Dublin’s Inner City Reconstructed Through Photography by David Jazay
- By: Tim Kok
David Jazay is a photographer and filmmaker whose work centers around our changing rural and urban environments. In his photography, he tries to recreate space and time in both a geographical and psychological sense. This long-term process of recreation requires him to revisit places and reassess his previous work.
On the technical side, David uses both medium format and digital capture and, for large-scale architectural work, a complex post-process routine in which multiple images are combined (or ‘stitched’) into a final high-resolution image.
In ‘Dublin Before the Tiger‘, David set out to document Dublin’s Inner City before it would be irreversibly changed by the ‘Celtic Tiger,’ the name used for the Irish economy when it was rapidly growing between 1995 and 2000. During this time, Dublin was changing quickly and many of the old buildings were scheduled for demolition. So, from the 1980s to the early 1990s, David paid annual visits to the city to photograph the last corner shops, antique furniture businesses and auction houses along the Liffey river, as well as the people living and working in this area.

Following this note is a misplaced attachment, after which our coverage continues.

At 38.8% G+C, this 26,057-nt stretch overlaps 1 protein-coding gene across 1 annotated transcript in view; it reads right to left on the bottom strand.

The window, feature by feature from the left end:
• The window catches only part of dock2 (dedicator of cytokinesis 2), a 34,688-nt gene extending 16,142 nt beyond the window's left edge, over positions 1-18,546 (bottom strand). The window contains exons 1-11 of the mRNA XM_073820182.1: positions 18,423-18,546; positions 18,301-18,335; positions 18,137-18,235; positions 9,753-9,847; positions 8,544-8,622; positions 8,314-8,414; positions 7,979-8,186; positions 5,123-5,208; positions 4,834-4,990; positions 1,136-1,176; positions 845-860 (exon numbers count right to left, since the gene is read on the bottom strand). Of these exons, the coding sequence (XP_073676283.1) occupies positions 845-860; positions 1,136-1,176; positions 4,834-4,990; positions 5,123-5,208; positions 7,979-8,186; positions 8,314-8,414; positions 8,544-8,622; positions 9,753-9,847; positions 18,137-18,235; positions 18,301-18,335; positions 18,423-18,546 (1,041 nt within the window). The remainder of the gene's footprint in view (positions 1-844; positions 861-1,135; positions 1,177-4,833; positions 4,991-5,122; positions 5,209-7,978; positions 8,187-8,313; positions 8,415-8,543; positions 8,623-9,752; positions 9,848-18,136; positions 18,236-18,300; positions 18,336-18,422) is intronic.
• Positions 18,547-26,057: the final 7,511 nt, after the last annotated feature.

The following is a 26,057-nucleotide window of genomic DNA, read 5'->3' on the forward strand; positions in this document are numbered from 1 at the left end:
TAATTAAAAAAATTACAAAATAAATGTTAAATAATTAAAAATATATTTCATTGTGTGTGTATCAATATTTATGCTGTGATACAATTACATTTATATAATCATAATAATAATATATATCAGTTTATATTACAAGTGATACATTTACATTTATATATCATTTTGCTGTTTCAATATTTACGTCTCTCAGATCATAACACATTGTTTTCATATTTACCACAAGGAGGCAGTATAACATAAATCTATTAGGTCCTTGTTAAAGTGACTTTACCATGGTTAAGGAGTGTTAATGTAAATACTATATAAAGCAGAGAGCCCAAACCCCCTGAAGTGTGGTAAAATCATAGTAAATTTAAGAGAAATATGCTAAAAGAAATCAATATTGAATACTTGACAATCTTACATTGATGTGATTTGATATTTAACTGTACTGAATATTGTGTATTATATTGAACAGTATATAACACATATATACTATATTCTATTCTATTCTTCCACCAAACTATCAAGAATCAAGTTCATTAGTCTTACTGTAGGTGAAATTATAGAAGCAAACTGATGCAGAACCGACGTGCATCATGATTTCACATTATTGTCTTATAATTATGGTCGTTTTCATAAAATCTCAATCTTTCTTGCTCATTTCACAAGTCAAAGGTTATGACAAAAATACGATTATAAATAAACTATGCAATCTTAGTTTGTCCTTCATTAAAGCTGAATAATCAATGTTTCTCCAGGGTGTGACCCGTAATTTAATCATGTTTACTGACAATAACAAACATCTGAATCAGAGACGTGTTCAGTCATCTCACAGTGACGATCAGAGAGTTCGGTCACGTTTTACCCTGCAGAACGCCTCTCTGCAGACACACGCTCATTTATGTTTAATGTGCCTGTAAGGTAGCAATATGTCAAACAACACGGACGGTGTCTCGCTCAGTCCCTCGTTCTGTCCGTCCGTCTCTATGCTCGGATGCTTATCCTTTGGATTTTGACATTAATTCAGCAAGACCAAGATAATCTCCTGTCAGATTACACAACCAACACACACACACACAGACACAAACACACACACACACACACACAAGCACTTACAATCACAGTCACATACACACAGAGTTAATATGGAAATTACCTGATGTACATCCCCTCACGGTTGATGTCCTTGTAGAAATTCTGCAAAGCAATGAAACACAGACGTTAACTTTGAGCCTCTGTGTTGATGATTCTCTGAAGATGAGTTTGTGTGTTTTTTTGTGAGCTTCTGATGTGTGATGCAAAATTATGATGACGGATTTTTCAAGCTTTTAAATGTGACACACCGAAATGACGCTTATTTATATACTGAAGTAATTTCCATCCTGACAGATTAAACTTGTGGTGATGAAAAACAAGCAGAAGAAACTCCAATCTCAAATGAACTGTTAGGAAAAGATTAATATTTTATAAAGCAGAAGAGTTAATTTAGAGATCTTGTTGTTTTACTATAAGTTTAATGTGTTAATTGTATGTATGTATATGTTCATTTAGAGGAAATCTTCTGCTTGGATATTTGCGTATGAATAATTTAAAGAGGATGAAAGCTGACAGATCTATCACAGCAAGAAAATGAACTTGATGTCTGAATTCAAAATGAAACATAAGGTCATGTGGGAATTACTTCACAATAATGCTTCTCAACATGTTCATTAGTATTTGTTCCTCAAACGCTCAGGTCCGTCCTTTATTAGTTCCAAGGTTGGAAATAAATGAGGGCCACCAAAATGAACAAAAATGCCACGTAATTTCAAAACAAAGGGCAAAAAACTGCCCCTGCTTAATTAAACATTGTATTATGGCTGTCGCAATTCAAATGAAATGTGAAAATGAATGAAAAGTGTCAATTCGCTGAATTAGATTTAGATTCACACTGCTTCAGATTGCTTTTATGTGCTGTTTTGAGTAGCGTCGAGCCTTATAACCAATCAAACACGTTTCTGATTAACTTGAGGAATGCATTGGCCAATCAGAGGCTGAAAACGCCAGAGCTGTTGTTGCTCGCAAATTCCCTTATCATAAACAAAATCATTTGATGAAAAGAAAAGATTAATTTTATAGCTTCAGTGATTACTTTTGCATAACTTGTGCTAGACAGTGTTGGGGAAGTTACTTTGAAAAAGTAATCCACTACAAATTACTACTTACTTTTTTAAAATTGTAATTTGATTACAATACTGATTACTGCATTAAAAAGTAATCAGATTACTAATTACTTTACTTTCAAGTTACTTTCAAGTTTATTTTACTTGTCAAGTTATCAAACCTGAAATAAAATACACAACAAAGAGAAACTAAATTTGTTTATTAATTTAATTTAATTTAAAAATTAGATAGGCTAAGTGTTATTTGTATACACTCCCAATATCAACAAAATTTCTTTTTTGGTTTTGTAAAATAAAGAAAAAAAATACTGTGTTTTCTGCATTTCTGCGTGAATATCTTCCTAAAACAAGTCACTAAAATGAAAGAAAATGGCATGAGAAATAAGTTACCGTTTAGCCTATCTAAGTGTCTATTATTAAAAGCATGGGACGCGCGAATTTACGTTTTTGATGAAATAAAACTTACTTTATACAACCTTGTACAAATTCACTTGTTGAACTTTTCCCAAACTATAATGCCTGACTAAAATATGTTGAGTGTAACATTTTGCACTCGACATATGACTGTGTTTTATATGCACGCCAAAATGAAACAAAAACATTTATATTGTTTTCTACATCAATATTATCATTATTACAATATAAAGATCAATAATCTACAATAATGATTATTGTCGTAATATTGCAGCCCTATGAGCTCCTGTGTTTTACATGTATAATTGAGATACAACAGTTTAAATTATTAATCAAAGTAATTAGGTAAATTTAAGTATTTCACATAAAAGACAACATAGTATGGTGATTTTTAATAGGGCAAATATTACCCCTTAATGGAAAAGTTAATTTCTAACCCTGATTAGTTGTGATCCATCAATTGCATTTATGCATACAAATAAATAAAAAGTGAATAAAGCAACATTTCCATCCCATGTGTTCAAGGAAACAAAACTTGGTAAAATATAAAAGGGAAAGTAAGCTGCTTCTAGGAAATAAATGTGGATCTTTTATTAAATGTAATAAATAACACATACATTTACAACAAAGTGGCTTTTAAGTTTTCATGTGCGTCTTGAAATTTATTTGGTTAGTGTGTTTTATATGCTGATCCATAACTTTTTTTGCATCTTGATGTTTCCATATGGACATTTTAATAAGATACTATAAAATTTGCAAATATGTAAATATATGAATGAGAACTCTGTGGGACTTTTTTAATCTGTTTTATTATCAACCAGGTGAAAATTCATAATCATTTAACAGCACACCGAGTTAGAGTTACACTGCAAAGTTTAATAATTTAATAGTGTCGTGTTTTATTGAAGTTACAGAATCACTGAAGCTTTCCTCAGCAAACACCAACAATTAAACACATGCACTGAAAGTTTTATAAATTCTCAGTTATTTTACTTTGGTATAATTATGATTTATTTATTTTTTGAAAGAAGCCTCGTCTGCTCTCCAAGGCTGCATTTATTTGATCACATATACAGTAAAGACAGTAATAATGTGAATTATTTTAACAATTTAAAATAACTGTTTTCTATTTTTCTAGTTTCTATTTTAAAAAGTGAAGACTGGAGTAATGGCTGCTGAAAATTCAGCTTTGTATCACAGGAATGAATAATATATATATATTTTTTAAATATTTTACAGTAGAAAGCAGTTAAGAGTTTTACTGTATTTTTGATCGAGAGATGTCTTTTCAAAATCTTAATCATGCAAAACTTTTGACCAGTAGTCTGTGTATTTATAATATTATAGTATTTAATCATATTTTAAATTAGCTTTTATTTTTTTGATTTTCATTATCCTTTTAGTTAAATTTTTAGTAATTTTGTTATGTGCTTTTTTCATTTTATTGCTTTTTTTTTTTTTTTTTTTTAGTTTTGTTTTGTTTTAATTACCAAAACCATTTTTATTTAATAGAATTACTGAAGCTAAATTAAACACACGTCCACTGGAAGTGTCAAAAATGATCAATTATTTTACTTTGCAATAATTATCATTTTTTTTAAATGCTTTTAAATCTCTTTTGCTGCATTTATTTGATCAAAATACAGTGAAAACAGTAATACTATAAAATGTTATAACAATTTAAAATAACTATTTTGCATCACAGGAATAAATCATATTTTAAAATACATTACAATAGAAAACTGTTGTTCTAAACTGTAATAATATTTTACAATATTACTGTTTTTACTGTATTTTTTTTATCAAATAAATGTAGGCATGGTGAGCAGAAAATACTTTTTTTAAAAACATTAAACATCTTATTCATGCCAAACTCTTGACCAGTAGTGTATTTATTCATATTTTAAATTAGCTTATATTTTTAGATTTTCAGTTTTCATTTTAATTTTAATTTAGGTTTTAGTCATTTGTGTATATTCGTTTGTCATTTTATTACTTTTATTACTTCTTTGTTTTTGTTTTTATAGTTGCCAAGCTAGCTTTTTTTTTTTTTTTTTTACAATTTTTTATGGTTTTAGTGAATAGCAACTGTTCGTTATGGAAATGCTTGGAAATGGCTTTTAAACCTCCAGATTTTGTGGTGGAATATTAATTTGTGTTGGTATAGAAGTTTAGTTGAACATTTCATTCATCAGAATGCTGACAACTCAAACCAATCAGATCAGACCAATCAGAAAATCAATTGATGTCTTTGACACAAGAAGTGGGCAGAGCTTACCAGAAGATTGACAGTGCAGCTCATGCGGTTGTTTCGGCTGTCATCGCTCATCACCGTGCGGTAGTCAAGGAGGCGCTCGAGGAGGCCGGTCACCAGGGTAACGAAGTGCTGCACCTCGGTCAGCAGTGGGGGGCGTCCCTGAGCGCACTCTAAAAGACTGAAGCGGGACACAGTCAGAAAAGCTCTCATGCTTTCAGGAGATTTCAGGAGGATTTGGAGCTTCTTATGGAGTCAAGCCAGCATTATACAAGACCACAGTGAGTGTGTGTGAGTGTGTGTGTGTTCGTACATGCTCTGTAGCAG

To capture as much detail as possible, David used fine-grained medium format film. Only in 2014, however, did he have sufficient computer image processing power to turn his media format negatives into high resolution panoramas with an incredible amount of detail. These panoramas, along with David’s other photos, allow the viewer to step back into Dublin’s past and visually experience a period that has been lost in time.
Here’s a selection of photos from David’s reconstructed memory of Dublin’s inner city, together with a few questions we asked him about this fascinating project.
What’s your connection to Dublin?